Our personal data nowadays is leaking more or less constantly, through breached databases, websites, online forms, call centres and so on, to such an extent that customer reference numbers on their own are no longer reliable. Privacy consequentially suffers because customers are required to assert their identity through circumstantial evidence, like name and address, birth date, mother’s maiden name and other pseudo secrets. All this data in turn is liable to be stolen and used against us, leading to spiraling identity fraud.
To restore the reliability of personal attribute data, we need to know their pedigree. We need to know that a presented data item is genuine, that it originated from a trusted authority, it’s been stored safely by its owner, and it’s been presented with the owner’s consent. If confidence in single attributes can be restored then we can step back from all the auxiliary proof-of-identity needed for routine transactions, and thus curb identity theft.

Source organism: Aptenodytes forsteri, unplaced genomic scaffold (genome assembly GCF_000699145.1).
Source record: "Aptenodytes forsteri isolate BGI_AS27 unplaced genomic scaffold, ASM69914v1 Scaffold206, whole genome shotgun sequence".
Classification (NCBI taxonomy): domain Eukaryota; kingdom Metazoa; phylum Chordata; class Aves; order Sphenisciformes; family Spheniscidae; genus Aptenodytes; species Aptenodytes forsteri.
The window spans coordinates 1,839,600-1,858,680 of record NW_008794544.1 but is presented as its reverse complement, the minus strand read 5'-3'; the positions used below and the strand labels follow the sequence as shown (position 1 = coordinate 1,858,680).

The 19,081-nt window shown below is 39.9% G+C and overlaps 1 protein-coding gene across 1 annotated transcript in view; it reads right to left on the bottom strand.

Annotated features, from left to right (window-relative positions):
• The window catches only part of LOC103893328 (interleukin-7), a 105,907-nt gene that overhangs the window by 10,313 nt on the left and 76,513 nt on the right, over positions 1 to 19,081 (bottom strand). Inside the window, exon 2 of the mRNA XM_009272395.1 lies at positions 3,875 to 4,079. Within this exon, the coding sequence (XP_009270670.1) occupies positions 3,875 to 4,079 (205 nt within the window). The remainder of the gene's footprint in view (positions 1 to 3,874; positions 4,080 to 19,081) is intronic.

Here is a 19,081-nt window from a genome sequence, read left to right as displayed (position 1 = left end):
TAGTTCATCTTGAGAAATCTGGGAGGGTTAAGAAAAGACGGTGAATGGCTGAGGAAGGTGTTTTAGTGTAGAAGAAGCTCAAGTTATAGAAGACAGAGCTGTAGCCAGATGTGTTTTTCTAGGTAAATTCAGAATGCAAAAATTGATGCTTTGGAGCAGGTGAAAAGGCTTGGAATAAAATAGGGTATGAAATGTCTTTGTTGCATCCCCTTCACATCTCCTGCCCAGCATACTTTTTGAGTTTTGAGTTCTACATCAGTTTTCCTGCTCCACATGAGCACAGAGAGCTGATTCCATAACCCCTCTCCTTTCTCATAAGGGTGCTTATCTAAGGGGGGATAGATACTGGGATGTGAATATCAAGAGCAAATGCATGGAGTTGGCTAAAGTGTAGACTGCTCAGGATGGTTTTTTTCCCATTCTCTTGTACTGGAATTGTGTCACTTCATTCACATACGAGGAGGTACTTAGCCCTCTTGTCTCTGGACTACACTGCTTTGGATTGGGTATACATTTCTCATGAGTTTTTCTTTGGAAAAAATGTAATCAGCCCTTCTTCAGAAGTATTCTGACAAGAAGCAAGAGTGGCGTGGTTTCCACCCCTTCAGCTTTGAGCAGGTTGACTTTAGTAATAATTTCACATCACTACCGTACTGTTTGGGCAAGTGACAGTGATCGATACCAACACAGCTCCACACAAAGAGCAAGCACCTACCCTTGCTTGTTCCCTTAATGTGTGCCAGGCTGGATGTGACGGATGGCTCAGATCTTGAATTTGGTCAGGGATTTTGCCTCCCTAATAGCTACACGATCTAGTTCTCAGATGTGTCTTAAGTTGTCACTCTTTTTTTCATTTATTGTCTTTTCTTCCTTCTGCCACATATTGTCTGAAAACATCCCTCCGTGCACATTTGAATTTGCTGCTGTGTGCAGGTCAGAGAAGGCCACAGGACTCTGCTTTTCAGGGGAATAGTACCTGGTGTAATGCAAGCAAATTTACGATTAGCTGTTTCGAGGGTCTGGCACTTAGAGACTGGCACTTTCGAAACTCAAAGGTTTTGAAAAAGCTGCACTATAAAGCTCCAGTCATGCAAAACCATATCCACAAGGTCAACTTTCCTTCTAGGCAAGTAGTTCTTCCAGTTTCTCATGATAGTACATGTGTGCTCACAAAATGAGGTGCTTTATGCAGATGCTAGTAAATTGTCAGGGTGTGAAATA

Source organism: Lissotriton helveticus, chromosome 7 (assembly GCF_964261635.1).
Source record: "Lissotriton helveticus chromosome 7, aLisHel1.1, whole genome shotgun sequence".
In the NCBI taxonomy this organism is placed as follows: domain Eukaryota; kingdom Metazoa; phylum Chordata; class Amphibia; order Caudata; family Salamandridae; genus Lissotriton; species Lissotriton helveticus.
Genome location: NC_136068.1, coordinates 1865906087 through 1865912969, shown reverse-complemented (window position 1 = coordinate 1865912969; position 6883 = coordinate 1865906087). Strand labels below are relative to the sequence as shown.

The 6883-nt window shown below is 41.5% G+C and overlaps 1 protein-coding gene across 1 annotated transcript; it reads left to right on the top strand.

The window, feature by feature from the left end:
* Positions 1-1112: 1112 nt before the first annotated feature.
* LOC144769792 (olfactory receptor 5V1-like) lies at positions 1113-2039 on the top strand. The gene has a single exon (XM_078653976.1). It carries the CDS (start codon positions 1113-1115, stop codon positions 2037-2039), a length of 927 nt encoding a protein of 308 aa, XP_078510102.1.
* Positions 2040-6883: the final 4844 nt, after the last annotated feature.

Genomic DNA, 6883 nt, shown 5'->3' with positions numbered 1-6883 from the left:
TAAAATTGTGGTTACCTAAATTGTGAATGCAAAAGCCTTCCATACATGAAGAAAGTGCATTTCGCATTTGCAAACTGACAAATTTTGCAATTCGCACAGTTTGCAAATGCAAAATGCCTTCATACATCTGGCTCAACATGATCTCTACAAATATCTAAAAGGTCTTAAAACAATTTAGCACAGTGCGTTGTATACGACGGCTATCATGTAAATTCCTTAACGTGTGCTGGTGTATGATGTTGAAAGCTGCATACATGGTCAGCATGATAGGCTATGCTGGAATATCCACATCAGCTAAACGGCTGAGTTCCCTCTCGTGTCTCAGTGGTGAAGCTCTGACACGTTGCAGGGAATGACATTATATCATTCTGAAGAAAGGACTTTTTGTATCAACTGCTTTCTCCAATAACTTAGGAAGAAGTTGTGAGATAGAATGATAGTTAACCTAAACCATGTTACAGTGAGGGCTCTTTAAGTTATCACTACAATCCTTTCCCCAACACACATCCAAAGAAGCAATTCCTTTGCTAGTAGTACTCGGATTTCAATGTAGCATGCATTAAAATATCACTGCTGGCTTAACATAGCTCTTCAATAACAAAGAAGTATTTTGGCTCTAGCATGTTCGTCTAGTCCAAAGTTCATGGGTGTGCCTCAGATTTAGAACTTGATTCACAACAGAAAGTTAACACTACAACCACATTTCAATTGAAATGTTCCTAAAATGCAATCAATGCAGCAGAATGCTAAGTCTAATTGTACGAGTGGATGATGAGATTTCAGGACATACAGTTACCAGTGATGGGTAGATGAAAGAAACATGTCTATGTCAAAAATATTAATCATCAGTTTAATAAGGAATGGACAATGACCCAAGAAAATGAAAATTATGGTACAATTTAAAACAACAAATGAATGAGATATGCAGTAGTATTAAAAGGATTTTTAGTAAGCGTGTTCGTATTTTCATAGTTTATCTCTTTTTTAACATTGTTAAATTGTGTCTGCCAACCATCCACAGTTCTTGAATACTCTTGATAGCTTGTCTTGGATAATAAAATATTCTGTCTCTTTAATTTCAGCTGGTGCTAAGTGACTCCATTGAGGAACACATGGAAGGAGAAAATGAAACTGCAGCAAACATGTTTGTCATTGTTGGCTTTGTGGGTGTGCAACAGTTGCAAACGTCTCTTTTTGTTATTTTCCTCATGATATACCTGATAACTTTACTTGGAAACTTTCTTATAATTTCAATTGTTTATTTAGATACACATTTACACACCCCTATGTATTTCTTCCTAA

A practical response to ID theft
Several recent breaches of government registers leave citizens vulnerable to ID theft. In Korea, the national identity card system was attacked and it seems that all Korean's citizen IDs will have to be re-issued. In the US, Social Security Numbers are often stolen and used tin fraudulent identifications; recently, SSNs of 800,000 Post Office employees appear to have been stolen along with other personal records.
Update 14 June 2015: Now last week we got news of a hugely worse breach of US SSNs (not to mention deep personal records) of four million federal US government employees, when the Office of Personnel Management was hacked.